Reading difficulties can appear in many different forms and each child may need a different approach to how they are supported in improving their reading skills. It is therefore important to know about the different types of reading difficulties and the errors a child makes so that you can identify which specific aspect of reading they are finding difficult. The correct intervention plan can then be put in place. The different types of Dyslexia/ reading difficulties include:

  1. Dysphonesia: (Auditory) Children in this category have difficulty in reading (decoding) words and spelling (encoding) words. It is also known as Auditory Dyslexia, Phonological Dyslexia, or Dysphonetic dyslexia. Learners with difficulty often are able to memorise sight words but cannot sound out new ones or figure out what they are. Often in the earlier grades, their reading difficulty is not always picked up because many of the words can be learnt by sight. Their spelling is however generally very weak. Errors in spelling show a lack of phonetic knowledge while errors in reading include substitutions based on small clues and are also semantic.
  2. Dyseidesia: (Visual) (Also known as Surface Dyslexia or Visual Dyslexia). Children with this type of RD have difficulty in recognising sight words and spend a great deal of time decoding word by word as they read. This affects their reading speed significantly. Children with the dyseidetic type of dyslexia are able to sound out individual letters phonetically but have trouble identifying patterns of letters in groups. Their spelling tends to be phonetic even when incorrect (laf for laugh). Children in this group have deficits in vision and memory of letters and word shapes, making it difficult for them to develop a sight vocabulary. However, they have the ability to acquire adequate phonetic skills.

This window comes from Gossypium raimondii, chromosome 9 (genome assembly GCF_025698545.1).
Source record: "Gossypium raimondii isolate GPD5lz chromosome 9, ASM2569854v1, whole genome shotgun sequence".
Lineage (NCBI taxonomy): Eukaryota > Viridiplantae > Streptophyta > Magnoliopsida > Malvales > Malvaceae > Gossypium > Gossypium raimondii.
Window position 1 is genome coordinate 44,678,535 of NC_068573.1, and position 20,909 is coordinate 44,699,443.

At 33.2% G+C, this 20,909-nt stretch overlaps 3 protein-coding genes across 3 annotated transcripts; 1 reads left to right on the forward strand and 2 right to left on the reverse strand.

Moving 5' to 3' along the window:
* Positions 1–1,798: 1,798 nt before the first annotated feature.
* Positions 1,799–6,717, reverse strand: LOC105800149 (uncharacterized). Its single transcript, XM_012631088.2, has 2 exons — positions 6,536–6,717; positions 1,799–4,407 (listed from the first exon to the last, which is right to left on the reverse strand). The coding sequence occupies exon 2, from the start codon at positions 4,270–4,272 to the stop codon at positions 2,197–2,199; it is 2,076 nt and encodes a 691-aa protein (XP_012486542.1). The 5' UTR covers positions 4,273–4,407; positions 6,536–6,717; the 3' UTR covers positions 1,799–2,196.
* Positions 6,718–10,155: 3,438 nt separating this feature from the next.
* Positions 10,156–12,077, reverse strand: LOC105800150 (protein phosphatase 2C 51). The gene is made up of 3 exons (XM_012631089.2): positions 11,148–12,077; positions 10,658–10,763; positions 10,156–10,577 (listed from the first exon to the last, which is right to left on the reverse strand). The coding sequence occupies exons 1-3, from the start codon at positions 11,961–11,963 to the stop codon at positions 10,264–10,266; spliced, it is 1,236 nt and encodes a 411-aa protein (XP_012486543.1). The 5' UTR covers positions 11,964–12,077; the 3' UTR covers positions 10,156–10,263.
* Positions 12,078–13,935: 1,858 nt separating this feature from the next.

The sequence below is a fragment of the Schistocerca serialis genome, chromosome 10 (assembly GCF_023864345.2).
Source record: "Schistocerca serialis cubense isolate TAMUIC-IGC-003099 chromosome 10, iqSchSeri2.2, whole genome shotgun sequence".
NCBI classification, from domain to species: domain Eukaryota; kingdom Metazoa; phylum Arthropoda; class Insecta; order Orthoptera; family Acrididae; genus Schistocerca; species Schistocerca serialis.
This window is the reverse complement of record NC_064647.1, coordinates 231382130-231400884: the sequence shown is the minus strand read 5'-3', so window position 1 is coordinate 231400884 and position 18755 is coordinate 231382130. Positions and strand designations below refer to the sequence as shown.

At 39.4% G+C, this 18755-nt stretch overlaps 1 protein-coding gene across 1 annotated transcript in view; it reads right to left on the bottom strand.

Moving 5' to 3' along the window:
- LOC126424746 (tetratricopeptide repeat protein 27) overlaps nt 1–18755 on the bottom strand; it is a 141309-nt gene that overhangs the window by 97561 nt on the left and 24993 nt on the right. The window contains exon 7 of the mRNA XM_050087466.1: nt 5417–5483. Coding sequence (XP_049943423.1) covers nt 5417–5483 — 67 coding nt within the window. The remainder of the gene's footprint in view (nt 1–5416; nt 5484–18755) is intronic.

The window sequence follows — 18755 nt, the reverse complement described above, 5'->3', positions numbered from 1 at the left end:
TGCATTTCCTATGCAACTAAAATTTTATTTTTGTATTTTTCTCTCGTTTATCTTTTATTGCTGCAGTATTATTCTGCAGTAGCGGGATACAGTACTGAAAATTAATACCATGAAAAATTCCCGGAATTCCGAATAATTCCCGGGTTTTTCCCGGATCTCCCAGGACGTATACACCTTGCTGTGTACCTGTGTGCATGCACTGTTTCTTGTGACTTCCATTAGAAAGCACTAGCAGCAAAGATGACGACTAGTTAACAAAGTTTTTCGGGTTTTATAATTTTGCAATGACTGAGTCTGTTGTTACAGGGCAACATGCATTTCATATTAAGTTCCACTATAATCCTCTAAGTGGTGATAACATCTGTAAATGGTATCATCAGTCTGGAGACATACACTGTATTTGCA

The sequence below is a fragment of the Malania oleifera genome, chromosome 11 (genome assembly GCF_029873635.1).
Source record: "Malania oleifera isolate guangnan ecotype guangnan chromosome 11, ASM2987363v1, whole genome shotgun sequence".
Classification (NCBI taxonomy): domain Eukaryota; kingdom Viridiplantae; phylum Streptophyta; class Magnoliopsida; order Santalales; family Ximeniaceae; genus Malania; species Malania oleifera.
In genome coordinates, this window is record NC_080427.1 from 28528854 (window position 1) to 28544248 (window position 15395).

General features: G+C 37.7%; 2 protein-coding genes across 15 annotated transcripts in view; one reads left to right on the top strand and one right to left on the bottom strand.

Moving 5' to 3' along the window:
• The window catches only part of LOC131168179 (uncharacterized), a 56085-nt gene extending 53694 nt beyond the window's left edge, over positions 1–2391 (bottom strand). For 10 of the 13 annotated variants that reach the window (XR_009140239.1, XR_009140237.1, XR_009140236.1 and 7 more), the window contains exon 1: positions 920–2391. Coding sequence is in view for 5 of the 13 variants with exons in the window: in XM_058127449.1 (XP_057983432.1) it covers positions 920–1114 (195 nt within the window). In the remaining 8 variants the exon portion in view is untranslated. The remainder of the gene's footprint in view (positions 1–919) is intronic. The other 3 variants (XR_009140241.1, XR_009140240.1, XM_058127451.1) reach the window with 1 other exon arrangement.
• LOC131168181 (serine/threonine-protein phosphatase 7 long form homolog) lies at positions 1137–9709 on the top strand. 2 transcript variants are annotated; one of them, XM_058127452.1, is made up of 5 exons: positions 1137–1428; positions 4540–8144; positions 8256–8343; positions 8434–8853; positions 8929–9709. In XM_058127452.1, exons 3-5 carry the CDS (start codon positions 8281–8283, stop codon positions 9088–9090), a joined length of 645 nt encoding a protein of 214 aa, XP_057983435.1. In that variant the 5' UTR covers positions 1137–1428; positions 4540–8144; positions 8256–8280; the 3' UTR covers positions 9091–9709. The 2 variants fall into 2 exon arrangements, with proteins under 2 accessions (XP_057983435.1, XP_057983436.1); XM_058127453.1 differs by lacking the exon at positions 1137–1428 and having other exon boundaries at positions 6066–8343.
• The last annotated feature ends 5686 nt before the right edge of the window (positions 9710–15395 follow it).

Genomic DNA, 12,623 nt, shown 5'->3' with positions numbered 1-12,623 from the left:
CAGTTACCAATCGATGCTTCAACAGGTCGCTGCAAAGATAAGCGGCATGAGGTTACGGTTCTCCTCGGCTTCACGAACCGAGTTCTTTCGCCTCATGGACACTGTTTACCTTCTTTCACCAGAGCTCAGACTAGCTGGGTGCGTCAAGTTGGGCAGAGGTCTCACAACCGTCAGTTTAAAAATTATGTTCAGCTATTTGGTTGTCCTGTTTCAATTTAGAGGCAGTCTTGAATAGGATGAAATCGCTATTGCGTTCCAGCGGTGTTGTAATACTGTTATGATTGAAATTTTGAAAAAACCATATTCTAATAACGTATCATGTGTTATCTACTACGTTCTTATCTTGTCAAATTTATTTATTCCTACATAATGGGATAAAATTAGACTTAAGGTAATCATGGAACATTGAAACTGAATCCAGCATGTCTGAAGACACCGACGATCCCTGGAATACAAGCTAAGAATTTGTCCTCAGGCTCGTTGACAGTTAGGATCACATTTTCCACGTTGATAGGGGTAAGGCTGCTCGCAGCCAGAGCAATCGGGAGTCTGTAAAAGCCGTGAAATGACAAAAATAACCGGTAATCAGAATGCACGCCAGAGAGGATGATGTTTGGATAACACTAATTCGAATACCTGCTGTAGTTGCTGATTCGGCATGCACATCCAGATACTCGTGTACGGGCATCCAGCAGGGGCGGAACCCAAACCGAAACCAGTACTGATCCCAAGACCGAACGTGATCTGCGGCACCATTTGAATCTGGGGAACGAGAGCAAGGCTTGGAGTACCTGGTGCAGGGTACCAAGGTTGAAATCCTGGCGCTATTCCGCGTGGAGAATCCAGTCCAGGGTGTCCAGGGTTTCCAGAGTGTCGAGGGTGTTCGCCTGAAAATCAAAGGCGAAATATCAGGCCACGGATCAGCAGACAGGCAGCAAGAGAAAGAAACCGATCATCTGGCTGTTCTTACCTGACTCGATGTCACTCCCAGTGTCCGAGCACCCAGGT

3. Dysnemkinesia: (Motor) Reversal problems in writing and printing. This literally means “poor memory of motor movements and this type involves number and letter reversals.  It involves the frontal lobe, left hemisphere for right handed and right hemisphere for left handed. These children are identified quite easily as they tend to reverse b/d p/q and words such as no (on) and saw (was)
  4. Dysphoneidesia: A combination of Dysphoneisa and Dyseidesia; this is also called Mixed Dyslexia. This is a combination of phonological and visual Dyslexia. These students have severe deficits in reading as well as visual motor integration and working memory.
  5. Dysnemkineidesia: A combination of motor difficulties (writing) and sight word recogntion.
  6. Dysnemkinphonesia: A combination of phonetic and motor dyslexia
  7. Dysnemkinphoneidesia: A combination of phonetic awareness, motor difficulties and sight word recognition.

The Orton-Gillingham method is highly recommended when working with children with reading difficulties. It incorporates a  multisensory approach involving integration of the visual, auditory, tactile, and kinesthetic senses in a specialized structured program.

For specific ideas on how to support each of these reading difficulties, please see the Reading Resources page.